I agree to Idea Identification of approved workers in a disaster
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Idea#1338

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Emergency Management, Healthcare and Public Health »

Identification of approved workers in a disaster

As I watched the terror unfold in Boston I was alarmed that the workers were just wearing simple yellow vests that can be bought at Walmart and the ID tags were on a variety of lariats with the photo ID facing the owners body rather than the public.Lariats can be bought anywhere and any ID added. I believe that a specific vest in a color, fabric and design should be provided and available after passing a background check and/OR a firefighter, nurse, Medic or MD status should be provided in order to prevent terrorists from infiltrating the site and causing even more casualties or removing paraphernalia that was used to cause the event. Any users who do not meet the above criteria and are found on site should be fined such as those impersonating a police officer. Realizing that this complicates things and even may prevent some persons from stepping in to help, there should be clauses in place for "other" parties to remove the injured from the scene that can avoid prosecution. Carrying an ID card or attaching information to a drivers license can be part of this procedure.

God bless America!

Submitted by 1 year ago

Comments (10)

  1. This subject is addressed within 'NIMS Guideline for the Credentialing of Personnel'. The Federal Government credential is known as a Personal Identity Verification (PIV) card. A credential issued by a non-federal authority that is designed to be interoperable with the federal PIV credential is known as a PIV-Interoperable (PIV-I) card. Both PIV and PIV-I use the same open technical standard: Federal Information Processing Standards (FIPS) 201. The difference between PIV and PIV-I is that the PIV includes a type of background check that is unique to federal employees and contractors.

    1 year ago
    1. The problem with PIV is that even the federal government doesn't have the resources to issue FIPS compliant credentials to all appropriate federal employees. Existing federal IDs are almost all agency-specific variations, which are rarely fully compliant and there is zero support within the federal government either for actually implementing a single government-wide standard or for having any sort of cross-agency ID (despite both being inherent in FIPS 201). A military retiree or reservist, working for a federal contractor, and serving as an intermittent FEMA employee is already carrying three incompatible federal ID cards - none of which reflect his full credentials.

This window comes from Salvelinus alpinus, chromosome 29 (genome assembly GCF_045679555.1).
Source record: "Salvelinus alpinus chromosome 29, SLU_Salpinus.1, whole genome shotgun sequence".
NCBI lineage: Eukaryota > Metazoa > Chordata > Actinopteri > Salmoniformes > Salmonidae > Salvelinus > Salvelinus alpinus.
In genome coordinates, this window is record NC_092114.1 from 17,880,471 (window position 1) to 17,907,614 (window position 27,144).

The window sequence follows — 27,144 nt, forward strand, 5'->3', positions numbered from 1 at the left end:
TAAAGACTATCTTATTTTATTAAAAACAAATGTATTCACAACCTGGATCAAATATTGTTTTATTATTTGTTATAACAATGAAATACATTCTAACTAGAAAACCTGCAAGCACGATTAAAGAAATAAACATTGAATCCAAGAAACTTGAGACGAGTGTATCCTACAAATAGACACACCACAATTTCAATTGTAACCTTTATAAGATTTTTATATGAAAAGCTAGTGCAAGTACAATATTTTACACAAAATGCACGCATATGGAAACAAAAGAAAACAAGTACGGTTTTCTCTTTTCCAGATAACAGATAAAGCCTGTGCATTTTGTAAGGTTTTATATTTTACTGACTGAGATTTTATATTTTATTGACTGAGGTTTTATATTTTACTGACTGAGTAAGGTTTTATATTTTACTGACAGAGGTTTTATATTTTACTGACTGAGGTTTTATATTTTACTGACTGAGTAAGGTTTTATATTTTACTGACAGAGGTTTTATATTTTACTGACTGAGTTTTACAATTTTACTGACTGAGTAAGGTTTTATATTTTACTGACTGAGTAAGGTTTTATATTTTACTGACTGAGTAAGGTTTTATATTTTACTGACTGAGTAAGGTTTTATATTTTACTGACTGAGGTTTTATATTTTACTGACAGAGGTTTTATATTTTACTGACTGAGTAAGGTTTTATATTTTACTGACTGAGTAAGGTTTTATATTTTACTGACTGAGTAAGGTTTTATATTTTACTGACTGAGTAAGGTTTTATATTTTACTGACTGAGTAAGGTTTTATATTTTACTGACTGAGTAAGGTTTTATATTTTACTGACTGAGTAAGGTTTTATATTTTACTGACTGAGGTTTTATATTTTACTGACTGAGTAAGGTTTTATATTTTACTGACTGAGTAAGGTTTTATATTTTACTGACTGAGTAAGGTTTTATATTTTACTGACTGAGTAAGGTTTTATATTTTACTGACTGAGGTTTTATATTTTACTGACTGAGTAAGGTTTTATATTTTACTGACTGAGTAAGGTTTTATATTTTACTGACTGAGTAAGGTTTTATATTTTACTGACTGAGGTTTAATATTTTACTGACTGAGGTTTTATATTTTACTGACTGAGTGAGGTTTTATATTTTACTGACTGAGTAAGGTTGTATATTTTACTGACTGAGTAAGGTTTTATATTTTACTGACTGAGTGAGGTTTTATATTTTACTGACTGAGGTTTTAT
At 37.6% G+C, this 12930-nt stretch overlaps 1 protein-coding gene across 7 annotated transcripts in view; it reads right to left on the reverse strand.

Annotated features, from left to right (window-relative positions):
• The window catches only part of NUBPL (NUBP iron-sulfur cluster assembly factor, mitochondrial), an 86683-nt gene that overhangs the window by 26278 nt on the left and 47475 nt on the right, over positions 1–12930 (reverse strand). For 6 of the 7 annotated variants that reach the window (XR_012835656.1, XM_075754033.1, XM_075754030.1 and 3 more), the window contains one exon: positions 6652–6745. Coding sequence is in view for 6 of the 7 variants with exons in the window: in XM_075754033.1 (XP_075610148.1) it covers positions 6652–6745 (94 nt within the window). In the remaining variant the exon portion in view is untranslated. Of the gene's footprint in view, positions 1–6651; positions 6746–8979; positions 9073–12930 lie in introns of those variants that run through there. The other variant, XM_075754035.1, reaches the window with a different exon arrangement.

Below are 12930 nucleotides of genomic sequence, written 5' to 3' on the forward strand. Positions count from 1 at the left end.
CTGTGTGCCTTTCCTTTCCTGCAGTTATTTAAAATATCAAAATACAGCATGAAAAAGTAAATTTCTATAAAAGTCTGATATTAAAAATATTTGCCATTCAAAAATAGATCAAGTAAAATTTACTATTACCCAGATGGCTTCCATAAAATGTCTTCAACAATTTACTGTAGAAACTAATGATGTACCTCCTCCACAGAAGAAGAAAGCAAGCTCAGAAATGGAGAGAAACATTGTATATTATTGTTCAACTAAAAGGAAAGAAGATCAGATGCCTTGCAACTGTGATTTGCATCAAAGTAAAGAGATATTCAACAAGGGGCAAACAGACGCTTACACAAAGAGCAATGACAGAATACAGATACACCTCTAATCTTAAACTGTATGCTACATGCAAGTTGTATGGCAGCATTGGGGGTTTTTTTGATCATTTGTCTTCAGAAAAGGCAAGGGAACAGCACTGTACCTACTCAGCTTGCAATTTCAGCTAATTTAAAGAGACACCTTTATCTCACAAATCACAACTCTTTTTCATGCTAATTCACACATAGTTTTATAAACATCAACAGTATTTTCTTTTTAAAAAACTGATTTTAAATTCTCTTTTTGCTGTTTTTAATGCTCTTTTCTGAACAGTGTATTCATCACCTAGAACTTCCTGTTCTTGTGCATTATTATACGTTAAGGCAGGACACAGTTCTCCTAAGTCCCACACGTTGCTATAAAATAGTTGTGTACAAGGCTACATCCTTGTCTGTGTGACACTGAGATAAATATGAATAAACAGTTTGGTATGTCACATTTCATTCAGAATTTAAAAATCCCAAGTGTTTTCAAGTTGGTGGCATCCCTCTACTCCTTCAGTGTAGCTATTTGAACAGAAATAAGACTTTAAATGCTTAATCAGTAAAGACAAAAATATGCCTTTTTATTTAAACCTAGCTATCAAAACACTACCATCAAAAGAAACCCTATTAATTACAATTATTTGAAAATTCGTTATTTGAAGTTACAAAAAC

1 year ago
  2. ANY standardized identification recognizable to the public can be easily forged. Unless we are going to devote at least 1/3 of our responder resources to maintaining a cadre of ID Checkers, there is no practical way to prevent such deception if it were attempted.

    The objective of the vests you noted is NOT to prevent fake responders, but to enable to public to find the responders.

    1 year ago
  3. Personnel qualification is closely related to credentialing, which is inherently a stakeholder responsibility. For personnel to be credentialed so they can serve in NIMS-defined positions on a complex multi-jurisdictional incident (incidents that require responders to hold credentials under the National Emergency Responder Credentialing System), a stakeholder’s credentialing system must meet the minimum personnel-qualification guidelines specified by the NIC.

    Each federal agency with responsibilities under the National Response Framework is required to ensure that incident management personnel, emergency response providers, and other personnel (including temporary personnel) and resources likely needed to respond to a natural disaster, act of terrorism, or other manmade disaster are credentialed and typed in accordance with 6 U.S.C. § 320. In addition, Homeland Security Presidential Directive 5 (HSPD-5), Management of Domestic Incidents, requires that the heads of federal departments and agencies adopt NIMS. DHS interprets these authorities to require agencies to ensure that their personnel are credentialed and typed according to these guidelines.